Remarks made last week by FCC Commissioner Ajit Pai will likely fuel concern among broadcast industry observers who doubt the Federal Communication Commission’s commitment to enforcement.
In his address to the PLI/FCBA 33rd Annual Institute on Telecommunications Policy and Regulation in Washington, Commissioner Pai acknowledged the trend of fewer FCC enforcement actions and specifically mentioned the lack of attention given to pirate radio complaints.
The FCC commissioner said an email he obtained from an unidentified whistleblower within the FCC’s Enforcement Bureau dated Oct. 28, 2014, included the following instructions from the bureau’s Northeast Regional Director to field agents: “We are scaling back our response to pirate operations. Barring interference to a safety service, pirates should not be given a high priority. If there’s interference to a safety service, it’s not a pirate case but instead a safety case.”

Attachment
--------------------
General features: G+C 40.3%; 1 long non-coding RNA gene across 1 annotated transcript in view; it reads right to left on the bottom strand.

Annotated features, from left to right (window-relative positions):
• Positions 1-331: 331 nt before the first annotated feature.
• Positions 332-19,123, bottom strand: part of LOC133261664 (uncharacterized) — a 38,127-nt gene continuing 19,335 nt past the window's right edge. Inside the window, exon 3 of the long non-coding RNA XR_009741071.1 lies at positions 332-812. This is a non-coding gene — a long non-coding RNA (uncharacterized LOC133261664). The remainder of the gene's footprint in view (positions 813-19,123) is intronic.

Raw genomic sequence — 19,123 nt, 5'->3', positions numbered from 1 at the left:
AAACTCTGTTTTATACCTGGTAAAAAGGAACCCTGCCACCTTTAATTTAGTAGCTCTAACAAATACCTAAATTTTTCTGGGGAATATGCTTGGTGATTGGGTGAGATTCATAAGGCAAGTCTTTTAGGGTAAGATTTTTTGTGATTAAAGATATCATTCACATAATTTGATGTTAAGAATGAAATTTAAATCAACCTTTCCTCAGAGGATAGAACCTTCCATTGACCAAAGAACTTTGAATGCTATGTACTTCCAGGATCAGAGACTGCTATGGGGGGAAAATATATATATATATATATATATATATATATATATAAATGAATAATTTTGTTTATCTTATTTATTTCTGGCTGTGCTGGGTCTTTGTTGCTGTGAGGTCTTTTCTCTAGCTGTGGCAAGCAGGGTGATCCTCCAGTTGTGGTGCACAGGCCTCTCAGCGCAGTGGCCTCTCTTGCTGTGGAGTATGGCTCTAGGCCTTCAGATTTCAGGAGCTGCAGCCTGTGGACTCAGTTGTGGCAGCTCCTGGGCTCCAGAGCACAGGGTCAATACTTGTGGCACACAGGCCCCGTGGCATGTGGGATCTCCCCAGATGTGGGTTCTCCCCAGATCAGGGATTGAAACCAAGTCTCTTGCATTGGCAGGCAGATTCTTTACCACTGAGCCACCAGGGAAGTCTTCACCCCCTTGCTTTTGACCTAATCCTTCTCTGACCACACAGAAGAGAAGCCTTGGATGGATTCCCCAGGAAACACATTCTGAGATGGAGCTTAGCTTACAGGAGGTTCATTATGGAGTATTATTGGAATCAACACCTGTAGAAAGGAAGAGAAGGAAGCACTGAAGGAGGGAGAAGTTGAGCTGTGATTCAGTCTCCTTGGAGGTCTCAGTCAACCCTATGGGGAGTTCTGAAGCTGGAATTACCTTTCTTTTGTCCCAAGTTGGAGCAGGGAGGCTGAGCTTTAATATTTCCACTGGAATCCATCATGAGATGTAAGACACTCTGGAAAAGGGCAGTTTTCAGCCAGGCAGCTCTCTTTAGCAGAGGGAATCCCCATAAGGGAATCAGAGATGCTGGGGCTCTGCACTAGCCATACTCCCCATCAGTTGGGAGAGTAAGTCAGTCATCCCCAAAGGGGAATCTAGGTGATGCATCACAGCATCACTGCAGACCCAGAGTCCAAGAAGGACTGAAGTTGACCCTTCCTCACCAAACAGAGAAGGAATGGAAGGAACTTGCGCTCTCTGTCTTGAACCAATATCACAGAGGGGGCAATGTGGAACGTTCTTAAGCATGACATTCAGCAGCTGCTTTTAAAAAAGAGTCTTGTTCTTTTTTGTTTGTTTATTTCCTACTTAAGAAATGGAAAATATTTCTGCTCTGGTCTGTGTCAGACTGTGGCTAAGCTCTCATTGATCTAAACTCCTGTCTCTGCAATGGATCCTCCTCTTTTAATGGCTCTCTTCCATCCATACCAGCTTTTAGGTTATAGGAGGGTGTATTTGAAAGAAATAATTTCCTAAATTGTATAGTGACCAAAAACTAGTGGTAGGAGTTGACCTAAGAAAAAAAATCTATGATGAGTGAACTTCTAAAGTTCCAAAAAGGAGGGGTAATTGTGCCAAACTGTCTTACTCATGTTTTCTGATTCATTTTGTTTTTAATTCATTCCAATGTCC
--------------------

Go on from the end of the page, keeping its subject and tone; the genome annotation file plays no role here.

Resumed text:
The email went on to state “we will not be issuing NALs [Notice of Apparent Liability] to the majority of pirate operators,” according to Commissioner Pai.
Industry observers have told Radio World the FCC’s pending field office closings and staff cutbacks will further erode the FCC’s enforcement abilities.
“My prediction is that we’ll continue to see a less effective enforcement process and fewer enforcement actions,” Pai said.